Short Story Competition
The 2019 Short Story Competition was launched 1st November 2018, with a closing date of midnight on Friday 22nd March 2019. The Competition Rules are now available for the General Competition, or here for the specific Junior Competition. PLEASE NOTE THAT THE COMPETITION HAS NOW CLOSED TO ENTRIES. AND JUDGING IS COMPLETE. SEE BELOW.
Prizes for the 2019 Evesham Festival of Words Short Story Competition were announced at the prize-giving event on Friday 28th June, following An Evening with Mike Gayle. Details of the short-listed and long-listed adult entries, and short-listed junior entries for 2019 appear below.
See below a small selection of the prize-winning short stories from the 2019 competition:
2019 Adult Category Winner, shortlist and longlist:
Winner, 2nd and 3rd – see below:
Paul Barnett Wanting to be John Wayne
Alwyn Bathan Heavy Traffick Trilogy (1st place)
Natalie Cox The Meaning of Clouds
Christine Griffin Curtains (3rd place)
Jupiter Jones The Whale
Robert Laird Jennifer
Richard Lakin Welcome to Midwinter
Marcia Mackey Trudy North. Righteous Soul (2nd place)
Jim Moeller BADS
Jan Turk Petrie Falling Awake
William Fear The End of Summer
Vanessa Horn Deliverance
Rob McInroy The White Deer
Tony Oswick Cody’s Escape
Elizabeth Pratt Linny, The Fire Sign
Judge’s Statement (adult category)
Our two readers, Helen Yendall and Elizabeth Spencer, greatly enjoyed reading all 126 stories entered and selecting their longlist of 15 for judge Vanessa Gebbie to consider. Vanessa’s task was to then reduce the longlist to a shortlist of 10, and from those 10 to identify the winner, and also 2nd and 3rd.
Vanessa also greatly enjoyed the task. The reasons she chose the winner, and 2nd and 3rd, will be revealed at the prizegiving event on 28th June. We don’t want to give the game away at this stage! Vanessa makes the following comments:
“It is always a lovely job to be asked to judge a short story competition. All that creativity, that amazing sense of mystery – there seem to be as many stories as writers, and a different story for each time that writer looks for one. I enjoyed the long list enormously, and congratulations to all those writers whose hard work got through to that stage. What imaginations you have! It was not an easy task to whittle them down to a shortlist, but needs must. Further congratulations to those whose work got through.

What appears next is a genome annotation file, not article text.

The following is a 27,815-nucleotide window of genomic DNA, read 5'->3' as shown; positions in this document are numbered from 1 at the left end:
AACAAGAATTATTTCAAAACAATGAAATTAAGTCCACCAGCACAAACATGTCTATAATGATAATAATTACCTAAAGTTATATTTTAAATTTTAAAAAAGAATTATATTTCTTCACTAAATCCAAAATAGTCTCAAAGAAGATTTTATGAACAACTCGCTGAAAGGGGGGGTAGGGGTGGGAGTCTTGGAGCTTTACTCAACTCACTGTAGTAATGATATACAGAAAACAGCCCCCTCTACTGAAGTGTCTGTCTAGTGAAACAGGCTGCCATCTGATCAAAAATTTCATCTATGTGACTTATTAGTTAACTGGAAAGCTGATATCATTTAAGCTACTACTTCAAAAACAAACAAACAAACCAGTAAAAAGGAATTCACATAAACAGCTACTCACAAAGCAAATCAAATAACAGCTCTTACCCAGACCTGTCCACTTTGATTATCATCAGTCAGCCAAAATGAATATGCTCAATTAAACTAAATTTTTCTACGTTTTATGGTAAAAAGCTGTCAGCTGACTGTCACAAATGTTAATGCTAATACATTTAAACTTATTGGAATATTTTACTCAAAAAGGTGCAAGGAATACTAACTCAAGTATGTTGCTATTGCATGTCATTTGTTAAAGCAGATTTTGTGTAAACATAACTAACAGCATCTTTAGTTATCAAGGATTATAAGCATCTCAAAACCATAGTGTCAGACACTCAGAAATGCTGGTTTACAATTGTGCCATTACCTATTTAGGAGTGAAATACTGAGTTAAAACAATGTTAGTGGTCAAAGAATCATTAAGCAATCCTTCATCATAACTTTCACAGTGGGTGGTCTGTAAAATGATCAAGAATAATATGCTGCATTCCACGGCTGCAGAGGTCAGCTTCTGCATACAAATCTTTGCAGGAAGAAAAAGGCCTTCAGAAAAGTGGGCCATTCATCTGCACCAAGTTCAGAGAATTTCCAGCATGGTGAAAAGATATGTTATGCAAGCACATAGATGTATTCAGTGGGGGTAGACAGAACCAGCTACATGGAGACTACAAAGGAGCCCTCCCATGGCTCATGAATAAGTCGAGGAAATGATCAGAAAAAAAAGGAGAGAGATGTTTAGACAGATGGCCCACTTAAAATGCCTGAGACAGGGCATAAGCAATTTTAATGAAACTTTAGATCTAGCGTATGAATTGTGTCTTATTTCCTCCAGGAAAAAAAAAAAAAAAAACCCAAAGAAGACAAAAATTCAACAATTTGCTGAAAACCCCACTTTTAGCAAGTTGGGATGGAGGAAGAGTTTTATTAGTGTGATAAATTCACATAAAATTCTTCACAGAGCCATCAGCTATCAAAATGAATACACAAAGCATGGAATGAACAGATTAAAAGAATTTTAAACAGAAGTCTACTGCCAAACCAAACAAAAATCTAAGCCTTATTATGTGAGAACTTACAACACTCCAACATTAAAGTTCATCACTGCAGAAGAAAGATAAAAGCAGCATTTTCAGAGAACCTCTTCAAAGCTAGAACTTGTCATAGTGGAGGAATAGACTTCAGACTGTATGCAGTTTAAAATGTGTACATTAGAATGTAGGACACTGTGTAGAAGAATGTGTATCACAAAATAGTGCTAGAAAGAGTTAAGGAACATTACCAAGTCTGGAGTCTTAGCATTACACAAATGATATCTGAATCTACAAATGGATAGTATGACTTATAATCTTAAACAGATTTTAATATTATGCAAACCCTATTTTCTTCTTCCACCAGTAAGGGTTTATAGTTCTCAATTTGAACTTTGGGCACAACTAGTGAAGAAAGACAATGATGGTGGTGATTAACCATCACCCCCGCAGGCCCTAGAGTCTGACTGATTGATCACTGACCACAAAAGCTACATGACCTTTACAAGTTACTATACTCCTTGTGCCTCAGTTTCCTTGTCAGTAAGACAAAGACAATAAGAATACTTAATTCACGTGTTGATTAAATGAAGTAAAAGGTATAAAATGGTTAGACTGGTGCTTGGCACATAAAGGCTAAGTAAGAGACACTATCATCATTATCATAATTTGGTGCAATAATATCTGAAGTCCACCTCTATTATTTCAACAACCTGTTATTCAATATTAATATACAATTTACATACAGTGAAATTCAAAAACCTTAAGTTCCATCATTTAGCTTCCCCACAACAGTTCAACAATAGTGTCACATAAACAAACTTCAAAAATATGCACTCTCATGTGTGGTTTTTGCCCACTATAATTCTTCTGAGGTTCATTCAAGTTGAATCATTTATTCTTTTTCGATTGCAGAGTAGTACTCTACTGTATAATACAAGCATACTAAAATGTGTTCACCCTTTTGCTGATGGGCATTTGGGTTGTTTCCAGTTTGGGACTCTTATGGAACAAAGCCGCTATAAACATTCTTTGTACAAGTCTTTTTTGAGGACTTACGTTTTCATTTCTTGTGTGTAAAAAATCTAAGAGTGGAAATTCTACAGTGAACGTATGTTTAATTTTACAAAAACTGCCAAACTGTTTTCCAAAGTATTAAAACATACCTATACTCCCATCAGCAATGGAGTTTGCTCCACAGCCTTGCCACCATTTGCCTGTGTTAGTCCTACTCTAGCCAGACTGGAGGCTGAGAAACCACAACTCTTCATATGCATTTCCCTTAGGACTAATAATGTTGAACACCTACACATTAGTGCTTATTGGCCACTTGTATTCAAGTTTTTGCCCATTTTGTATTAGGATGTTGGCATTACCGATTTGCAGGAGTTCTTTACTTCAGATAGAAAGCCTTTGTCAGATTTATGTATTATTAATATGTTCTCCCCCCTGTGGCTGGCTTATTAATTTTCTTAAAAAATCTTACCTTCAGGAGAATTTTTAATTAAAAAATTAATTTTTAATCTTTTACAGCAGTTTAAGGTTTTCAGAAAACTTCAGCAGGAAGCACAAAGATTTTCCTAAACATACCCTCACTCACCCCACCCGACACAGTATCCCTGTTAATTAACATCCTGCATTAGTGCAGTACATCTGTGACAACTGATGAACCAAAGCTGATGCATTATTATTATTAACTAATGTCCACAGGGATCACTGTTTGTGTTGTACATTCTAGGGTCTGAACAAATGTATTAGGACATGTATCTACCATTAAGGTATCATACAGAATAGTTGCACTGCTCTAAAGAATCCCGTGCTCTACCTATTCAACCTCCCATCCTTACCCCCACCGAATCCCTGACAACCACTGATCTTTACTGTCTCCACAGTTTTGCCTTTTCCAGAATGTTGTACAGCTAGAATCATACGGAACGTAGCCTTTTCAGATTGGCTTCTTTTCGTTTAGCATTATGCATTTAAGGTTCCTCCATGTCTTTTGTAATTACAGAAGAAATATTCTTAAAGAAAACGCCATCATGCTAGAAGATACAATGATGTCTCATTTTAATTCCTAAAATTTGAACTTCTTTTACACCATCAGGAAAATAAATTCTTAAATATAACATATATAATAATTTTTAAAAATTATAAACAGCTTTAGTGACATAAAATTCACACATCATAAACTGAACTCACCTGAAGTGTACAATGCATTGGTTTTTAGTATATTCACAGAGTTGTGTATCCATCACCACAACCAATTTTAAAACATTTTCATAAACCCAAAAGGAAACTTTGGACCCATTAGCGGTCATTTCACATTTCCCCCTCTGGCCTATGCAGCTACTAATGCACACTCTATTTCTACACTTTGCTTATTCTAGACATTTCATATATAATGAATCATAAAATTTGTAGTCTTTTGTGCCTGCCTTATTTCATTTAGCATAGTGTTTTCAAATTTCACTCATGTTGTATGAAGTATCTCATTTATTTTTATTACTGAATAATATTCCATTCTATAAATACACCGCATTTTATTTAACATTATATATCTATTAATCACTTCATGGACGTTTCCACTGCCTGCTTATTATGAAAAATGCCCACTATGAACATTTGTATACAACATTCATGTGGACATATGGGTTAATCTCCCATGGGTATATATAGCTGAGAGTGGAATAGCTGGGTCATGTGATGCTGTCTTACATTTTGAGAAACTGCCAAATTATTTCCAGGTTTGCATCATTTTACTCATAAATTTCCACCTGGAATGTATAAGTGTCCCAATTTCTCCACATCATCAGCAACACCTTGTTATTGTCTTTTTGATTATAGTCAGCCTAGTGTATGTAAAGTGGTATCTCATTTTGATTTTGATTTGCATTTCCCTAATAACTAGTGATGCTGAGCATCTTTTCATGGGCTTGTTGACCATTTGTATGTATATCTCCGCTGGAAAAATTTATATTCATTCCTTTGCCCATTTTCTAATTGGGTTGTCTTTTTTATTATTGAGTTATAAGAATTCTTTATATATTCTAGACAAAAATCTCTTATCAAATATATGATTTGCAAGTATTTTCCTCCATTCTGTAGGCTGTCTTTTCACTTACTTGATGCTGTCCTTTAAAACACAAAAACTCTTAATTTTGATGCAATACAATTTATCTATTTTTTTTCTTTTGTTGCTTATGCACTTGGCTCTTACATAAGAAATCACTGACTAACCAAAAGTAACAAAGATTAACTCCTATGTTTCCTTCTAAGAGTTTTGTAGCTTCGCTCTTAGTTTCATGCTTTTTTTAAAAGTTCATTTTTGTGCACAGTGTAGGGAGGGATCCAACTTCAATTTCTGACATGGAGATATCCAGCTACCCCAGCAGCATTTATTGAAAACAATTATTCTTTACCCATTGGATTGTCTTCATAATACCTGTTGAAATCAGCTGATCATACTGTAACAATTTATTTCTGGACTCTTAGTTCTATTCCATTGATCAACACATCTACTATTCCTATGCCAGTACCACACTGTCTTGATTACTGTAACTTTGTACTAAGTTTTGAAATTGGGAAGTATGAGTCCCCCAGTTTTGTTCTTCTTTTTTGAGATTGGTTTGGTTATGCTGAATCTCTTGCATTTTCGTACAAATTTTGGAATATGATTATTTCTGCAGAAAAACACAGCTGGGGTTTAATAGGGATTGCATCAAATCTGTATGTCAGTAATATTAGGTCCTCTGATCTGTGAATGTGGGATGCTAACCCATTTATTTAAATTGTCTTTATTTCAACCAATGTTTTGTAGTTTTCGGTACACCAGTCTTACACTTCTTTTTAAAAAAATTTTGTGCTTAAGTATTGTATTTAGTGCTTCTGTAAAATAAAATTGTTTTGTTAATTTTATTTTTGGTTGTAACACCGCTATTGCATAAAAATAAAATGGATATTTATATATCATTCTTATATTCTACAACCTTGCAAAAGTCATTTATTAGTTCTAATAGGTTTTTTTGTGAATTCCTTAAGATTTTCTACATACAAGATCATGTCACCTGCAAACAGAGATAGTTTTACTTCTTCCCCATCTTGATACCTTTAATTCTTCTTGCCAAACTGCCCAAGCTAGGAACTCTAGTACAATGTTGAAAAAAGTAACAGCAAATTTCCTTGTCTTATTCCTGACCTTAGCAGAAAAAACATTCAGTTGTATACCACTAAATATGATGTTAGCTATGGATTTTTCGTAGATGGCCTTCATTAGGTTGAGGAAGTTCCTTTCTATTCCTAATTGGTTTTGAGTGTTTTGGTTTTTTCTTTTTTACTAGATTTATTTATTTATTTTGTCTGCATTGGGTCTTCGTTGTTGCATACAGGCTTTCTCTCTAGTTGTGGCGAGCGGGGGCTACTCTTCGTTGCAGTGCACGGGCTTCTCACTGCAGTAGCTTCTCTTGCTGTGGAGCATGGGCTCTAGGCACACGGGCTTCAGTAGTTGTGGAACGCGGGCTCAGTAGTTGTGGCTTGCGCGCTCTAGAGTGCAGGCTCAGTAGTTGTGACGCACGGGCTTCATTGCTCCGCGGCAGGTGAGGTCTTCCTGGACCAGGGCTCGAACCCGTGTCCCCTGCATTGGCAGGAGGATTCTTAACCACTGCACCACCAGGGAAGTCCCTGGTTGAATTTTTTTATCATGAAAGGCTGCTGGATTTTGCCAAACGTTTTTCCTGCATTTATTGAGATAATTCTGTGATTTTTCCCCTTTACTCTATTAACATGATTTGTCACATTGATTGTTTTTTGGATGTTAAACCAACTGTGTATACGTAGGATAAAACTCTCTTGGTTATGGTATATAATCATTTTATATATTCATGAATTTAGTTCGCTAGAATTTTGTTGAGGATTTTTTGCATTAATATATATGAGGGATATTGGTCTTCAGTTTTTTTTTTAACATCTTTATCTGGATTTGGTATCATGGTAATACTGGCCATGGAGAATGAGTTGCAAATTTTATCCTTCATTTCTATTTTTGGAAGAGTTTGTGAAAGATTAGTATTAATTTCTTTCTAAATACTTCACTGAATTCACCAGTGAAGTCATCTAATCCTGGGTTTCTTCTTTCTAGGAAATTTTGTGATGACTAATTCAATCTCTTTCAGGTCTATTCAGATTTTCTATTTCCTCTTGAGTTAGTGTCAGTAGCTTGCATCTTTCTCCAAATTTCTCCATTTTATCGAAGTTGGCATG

One observation, offered in the spirit of being helpful… It is really obvious when a writer has edited for word count, and stopped when a number is reached, not when the story is as sharp as it can be. If that applies to you, next time keep going. Who knows, another 200-300 words could perhaps have been cut, or more – raising it up to the next level.”
2019 Junior Category Winners and shortlist:
The winners, and 2nd and 3rd in each age category, were announced on Friday 28th June by guest speaker, Mike Gayle.
Aged 8 – 11
Avarni Aggarwal The Journey
Bibi Kington-Brady The Ferryman
Emma Bull I Found You
Charisse Han Two wrongs don’t make a right (2nd place)
Amy Hird Red
Ho Lishuan Destiny’s Race
Ho Lishuan Forever (3rd place)
Jacob Jennins Run (1st place)
Sky-Anna Malham Dotty Do Dah Day
Tamsyn Sayles Chalky White Mist
Aged 12 – 15
Kareena Basra Til Death Us Do Part
Viktoria Bogdanova Home
Hannah Chapman The Pen, The Paper, The Voice
Hannah Chapman Spag Bol (1st place)
Alberta Hargreaves Hey Fudge
Matt Kennington The Yellow Star
Iona Mandal A House Full of Butterflies (3rd place)
Nailah Rahman The Traitor
Florence Roxburgh The Beach (2nd place)
Khushi Verma Turn Away Now
Judge’s Statement (junior category)
Ann Evans (http://www.annevansbooks.co.uk)
“What a joy and a privilege to have the opportunity to read so many wonderful stories. I’ve enjoyed reading every single one and been so impressed by the skills and talent of these young writers in both the 8-11 and 12-15 age groups. It’s not only discovering what incredible imaginations these young people have, but also the depths of emotion in their writing. I really admire their courage in tackling subjects such as grief, death and mental illness.
The range of topics has been so widely varied. Some wrote about major issues concerning our planet and mankind; some wrote about loneliness and family issues; others created dystopian and fantasy worlds; others created chilling horror stories or tales of everlasting love, and a few tackled humour.
There has been some truly beautiful writing in both age groups which has made it so difficult to choose overall winners. And I was so impressed by the presentation of every story, the neatness, the attention to spelling, grammar and punctuation – all remarkably good.
I enjoyed every single story in both categories and had to make a long-list before gradually re-reading stories over and over, gradually whittling them down to my shortlist. Even my shortlist was too long! It was so hard to select just ten stories in each category from all the entrants. So massive congratulations to those who made the final tens – you were up against very strong competition. And commiserations to all the other young writers who didn’t make the final ten. Every one of you should be congratulated on producing a great story that I’ve loved reading. I hope you keep on writing and entering competitions. And, finally, huge congratulations to the top three winners in both categories. There was a lot of strong competition and selecting the final three in each category has proved immensely difficult.”
The Rotary Club of Evesham kindly offered the prizes for the junior category of the Competition!